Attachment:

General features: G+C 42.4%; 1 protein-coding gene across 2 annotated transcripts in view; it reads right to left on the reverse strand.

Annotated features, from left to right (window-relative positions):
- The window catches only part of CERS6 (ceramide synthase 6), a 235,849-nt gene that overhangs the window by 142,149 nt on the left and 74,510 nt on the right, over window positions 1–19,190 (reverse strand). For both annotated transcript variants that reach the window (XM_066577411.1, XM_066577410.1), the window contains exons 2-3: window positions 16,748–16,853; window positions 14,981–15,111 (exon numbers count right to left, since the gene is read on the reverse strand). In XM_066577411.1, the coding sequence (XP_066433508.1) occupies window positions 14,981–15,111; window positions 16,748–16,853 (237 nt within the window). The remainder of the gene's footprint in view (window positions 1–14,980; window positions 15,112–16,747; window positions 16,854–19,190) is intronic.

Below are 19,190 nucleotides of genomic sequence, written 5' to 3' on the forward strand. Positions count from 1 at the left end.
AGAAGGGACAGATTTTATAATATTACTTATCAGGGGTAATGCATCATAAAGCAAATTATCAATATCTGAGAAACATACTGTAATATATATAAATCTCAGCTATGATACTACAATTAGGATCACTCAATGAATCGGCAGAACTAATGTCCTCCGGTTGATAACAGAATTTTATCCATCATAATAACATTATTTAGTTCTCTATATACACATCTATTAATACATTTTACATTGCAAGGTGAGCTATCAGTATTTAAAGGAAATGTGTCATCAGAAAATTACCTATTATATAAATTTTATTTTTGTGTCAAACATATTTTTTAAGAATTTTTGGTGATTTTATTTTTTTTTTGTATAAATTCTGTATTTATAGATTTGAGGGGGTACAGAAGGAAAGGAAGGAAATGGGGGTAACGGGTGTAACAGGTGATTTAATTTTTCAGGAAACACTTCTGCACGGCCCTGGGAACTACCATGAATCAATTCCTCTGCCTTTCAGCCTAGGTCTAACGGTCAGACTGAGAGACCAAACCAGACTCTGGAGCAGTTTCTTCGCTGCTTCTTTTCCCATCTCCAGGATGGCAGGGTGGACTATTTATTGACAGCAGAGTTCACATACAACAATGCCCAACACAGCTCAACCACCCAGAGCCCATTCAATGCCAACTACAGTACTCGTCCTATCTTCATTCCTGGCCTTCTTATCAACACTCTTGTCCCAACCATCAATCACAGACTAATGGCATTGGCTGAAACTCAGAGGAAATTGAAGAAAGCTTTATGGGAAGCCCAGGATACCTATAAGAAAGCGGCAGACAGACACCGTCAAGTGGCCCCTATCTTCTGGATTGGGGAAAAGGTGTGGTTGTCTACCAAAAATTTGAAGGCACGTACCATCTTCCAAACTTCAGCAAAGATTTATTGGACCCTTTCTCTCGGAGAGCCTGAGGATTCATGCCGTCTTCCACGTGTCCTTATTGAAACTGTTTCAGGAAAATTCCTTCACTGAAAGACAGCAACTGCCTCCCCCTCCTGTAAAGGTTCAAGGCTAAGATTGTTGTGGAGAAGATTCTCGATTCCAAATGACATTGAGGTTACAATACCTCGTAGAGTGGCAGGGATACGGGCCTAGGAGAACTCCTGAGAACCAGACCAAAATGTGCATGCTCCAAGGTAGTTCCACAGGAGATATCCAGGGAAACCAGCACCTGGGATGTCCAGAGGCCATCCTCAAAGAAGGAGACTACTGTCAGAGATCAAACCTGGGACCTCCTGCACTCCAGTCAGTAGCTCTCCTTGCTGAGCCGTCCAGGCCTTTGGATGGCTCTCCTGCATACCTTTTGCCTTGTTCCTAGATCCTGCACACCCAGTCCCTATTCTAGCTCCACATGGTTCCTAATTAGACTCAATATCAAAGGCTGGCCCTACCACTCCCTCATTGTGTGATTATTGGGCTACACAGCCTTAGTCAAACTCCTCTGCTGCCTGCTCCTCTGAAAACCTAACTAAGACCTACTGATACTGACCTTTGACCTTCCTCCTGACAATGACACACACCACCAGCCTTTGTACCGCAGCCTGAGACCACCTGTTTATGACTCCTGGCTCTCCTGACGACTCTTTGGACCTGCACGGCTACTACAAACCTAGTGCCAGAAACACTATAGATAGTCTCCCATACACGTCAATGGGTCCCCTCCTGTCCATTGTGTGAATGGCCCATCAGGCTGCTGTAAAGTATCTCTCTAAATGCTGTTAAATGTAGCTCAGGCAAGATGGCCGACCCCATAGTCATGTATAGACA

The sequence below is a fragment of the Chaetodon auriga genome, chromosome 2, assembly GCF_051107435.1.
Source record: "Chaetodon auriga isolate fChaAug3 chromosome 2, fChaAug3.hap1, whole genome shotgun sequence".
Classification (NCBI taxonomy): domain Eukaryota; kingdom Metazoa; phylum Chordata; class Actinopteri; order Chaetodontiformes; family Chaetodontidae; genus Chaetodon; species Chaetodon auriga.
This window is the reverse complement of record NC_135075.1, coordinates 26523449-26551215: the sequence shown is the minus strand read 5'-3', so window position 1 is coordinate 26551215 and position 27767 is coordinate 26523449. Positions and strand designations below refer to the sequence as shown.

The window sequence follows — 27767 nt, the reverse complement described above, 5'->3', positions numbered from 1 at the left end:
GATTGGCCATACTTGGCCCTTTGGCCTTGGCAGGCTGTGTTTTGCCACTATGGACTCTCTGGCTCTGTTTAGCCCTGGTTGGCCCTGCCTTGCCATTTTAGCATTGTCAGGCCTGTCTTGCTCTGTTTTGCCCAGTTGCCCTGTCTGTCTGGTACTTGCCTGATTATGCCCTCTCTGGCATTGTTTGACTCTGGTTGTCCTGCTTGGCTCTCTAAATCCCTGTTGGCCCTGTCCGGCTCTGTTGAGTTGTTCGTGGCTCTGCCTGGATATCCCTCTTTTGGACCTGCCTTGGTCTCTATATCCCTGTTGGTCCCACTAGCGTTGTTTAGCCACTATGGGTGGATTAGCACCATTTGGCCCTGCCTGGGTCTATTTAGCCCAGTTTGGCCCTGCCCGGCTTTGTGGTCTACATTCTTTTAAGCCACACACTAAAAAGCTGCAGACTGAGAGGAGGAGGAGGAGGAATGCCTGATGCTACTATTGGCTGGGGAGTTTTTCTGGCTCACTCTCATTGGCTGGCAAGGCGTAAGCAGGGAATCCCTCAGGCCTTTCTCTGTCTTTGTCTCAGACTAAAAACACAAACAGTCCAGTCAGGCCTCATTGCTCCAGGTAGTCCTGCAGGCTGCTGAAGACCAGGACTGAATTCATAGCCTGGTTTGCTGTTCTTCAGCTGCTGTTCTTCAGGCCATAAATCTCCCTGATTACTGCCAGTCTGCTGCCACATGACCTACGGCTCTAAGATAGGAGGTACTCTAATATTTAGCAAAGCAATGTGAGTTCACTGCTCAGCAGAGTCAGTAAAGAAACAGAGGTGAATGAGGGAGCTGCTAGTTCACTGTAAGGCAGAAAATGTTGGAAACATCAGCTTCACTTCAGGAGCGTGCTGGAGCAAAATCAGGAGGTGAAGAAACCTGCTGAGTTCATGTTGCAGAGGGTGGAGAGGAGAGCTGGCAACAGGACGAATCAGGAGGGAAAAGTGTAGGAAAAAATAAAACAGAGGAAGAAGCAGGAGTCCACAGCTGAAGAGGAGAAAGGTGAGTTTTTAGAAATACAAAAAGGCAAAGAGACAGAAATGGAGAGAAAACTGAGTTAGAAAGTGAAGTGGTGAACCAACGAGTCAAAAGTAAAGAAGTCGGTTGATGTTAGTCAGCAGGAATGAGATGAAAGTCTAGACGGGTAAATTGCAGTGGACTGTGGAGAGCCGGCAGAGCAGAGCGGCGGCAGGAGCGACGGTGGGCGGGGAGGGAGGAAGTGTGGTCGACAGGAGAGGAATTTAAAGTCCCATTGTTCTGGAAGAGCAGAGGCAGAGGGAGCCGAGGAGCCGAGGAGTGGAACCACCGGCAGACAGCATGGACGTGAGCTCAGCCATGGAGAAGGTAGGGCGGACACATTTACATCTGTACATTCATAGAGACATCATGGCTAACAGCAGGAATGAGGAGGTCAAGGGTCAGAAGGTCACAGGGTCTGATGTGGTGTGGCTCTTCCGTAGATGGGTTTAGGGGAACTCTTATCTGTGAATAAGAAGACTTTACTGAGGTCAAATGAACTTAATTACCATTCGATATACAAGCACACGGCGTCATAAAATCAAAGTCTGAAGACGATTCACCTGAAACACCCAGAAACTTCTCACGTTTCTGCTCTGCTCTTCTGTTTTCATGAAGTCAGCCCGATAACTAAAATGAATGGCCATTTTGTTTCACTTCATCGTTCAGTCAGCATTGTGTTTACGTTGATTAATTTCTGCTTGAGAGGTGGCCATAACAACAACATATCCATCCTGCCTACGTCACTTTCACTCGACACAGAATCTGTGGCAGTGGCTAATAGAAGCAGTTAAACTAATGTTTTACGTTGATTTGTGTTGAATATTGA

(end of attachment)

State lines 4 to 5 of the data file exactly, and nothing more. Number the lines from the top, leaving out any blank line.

Below are 19,190 nucleotides of genomic sequence, written 5' to 3' on the forward strand. Positions count from 1 at the left end.
AGAAGGGACAGATTTTATAATATTACTTATCAGGGGTAATGCATCATAAAGCAAATTATCAATATCTGAGAAACATACTGTAATATATATAAATCTCAGCTATGATACTACAATTAGGATCACTCAATGAATCGGCAGAACTAATGTCCTCCGGTTGATAACAGAATTTTATCCATCATAATAACATTATTTAGTTCTCTATATACACATCTATTAATACATTTTACATTGCAAGGTGAGCTATCAGTATTTAAAGGAAATGTGTCATCAGAAAATTACCTATTATATAAATTTTATTTTTGTGTCAAACATATTTTTTAAGAATTTTTGGTGATTTTATTTTTTTTTTGTATAAATTCTGTATTTATAGATTTGAGGGGGTACAGAAGGAAAGGAAGGAAATGGGGGTAACGGGTGTAACAGGTGATTTAATTTTTCAGGAAACACTTCTGCACGGCCCTGGGAACTACCATGAATCAATTCCTCTGCCTTTCAGCCTAGGTCTAACGGTCAGACTGAGAGACCAAACCAGACTCTGGAGCAGTTTCTTCGCTGCTTCTTTTCCCATCTCCAGGATGGCAGGGTGGACTATTTATTGACAGCAGAGTTCACATACAACAATGCCCAACACAGCTCAACCACCCAGAGCCCATTCAATGCCAACTACAGTACTCGTCCTATCTTCATTCCTGGCCTTCTTATCAACACTCTTGTCCCAACCATCAATCACAGACTAATGGCATTGGCTGAAACTCAGAGGAAATTGAAGAAAGCTTTATGGGAAGCCCAGGATACCTATAAGAAAGCGGCAGACAGACACCGTCAAGTGGCCCCTATCTTCTGGATTGGGGAAAAGGTGTGGTTGTCTACCAAAAATTTGAAGGCACGTACCATCTTCCAAACTTCAGCAAAGATTTATTGGACCCTTTCTCTCGGAGAGCCTGAGGATTCATGCCGTCTTCCACGTGTCCTTATTGAAACTGTTTCAGGAAAATTCCTTCACTGAAAGACAGCAACTGCCTCCCCCTCCTGTAAAGGTTCAAGGCTAAGATTGTTGTGGAGAAGATTCTCGATTCCAAATGACATTGAGGTTACAATACCTCGTAGAGTGGCAGGGATACGGGCCTAGGAGAACTCCTGAGAACCAGACCAAAATGTGCATGCTCCAAGGTAGTTCCACAGGAGATATCCAGGGAAACCAGCACCTGGGATGTCCAGAGGCCATCCTCAAAGAAGGAGACTACTGTCAGAGATCAAACCTGGGACCTCCTGCACTCCAGTCAGTAGCTCTCCTTGCTGAGCCGTCCAGGCCTTTGGATGGCTCTCCTGCATACCTTTTGCCTTGTTCCTAGATCCTGCACACCCAGTCCCTATTCTAGCTCCACATGGTTCCTAATTAGACTCAATATCAAAGGCTGGCCCTACCACTCCCTCATTGTGTGATTATTGGGCTACACAGCCTTAGTCAAACTCCTCTGCTGCCTGCTCCTCTGAAAACCTAACTAAGACCTACTGATACTGACCTTTGACCTTCCTCCTGACAATGACACACACCACCAGCCTTTGTACCGCAGCCTGAGACCACCTGTTTATGACTCCTGGCTCTCCTGACGACTCTTTGGACCTGCACGGCTACTACAAACCTAGTGCCAGAAACACTATAGATAGTCTCCCATACACGTCAATGGGTCCCCTCCTGTCCATTGTGTGAATGGCCCATCAGGCTGCTGTAAAGTATCTCTCTAAATGCTGTTAAATGTAGCTCAGGCAAGATGGCCGACCCCATAGTCATGTATAGACA